This is a statement I agree with wholeheartedly. Would we not rightly say America was stuck with its past if black children and white children went to different schools? For Northern Ireland to rid itself completely of sectarianism, the education system must be overhauled. I’m not calling for greater promotion of integrated education, I’m calling for an abolishment of segregated education.

Segregated education allows for one version of history to be taught to pupils of one background. It means our children will grow up with the mindsets of their parents and their grandparents. It means another conflict will never be far away from the surface, as long as we keep the ‘other side’ anonymous.

How can you hate Catholics if you’re friends with one? How can you loathe Protestants if you play football every lunchtime with them? But if you wait until you’re 16,18 and in a working environment, or third level education before you interact with people of the ‘other side’, then by that time you may well have a deep rooted sectarian mindset. It is imperative that with EU money being directed to Eastern Europe thus reducing cross community schools projects funding, that we address our Education problem immediately, and pave the way for the next generation.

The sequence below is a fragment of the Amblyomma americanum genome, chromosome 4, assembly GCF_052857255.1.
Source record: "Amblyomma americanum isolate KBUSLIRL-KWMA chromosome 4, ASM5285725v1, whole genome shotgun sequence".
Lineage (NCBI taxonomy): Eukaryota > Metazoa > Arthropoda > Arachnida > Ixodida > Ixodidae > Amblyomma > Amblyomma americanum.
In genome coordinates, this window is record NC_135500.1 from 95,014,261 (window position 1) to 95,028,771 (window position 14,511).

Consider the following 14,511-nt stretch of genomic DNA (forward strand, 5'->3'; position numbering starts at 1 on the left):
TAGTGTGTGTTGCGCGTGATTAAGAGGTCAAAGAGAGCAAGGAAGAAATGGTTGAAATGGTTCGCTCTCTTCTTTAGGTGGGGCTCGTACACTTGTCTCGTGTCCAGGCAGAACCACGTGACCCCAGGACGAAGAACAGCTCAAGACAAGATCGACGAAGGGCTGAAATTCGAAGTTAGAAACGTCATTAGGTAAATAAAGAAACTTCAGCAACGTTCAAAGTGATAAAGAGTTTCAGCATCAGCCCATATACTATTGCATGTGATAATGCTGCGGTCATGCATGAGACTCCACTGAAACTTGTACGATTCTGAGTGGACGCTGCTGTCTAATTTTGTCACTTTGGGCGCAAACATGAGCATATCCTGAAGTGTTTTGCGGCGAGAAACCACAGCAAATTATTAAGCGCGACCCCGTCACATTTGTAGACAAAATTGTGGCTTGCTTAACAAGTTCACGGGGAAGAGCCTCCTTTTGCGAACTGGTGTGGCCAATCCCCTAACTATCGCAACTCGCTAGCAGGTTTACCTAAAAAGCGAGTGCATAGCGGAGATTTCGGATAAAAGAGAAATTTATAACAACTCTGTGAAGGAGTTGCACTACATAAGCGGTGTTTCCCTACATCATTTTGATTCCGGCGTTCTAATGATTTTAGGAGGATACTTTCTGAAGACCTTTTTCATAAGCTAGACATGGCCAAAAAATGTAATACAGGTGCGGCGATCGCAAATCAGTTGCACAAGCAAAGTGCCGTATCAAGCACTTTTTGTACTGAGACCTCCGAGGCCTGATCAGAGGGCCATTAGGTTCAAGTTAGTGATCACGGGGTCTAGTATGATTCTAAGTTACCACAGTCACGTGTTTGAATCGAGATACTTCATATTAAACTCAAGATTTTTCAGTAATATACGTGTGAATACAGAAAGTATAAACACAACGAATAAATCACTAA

*You can read the 192 page Eames-Bradley report here

£12,000 the value of life?

January 30, 2009

So, there is quite a ruckus going on at the minute over the head of the Eames-Bradley report, which among other things has called for families of all those killed during the troubles to be given £12,000. Frankly I find the whole ‘recognition payments’ thing rather foolish. It has overshadowed other good ideas that come out of the report completely. It has opened up wounds of pain that it seeks to heal, as many families feel bitter at the ‘one size fits all approach’ (e.g. The families of the nine people killed in the Shankill Road bomb will receive the same amount as the family of Thomas Begley, who died carrying out the attack when the bomb exploded prematurely). And it also attempts to put a price on life. Is £12,000 too much? Is it not enough? Is money really the compensation that these grieving families want?

Apparently the monetary value of the minerals and skin that compose our bodies amounts to around £3.00. Now that seems a petty amount, and a price that completely devalues me as a person. So £12,000? It’s a considerable amount more, it’s a yearly wage, but I still think I’m worth more than that. Ask any of those families who lost a loved one during the troubles if they would pay £12,000 to have them back, and they would in an instant. Life does not have a monetary value.

The Bible tells us in the book of Genesis that we are created in God’s own image. If God who made the vastness of the universe, saw fit to create me in his image, as a being who loves relationships, who laughs, who cries, who feels love and pain, then surely that gives me much greater worth than any monetary valuation?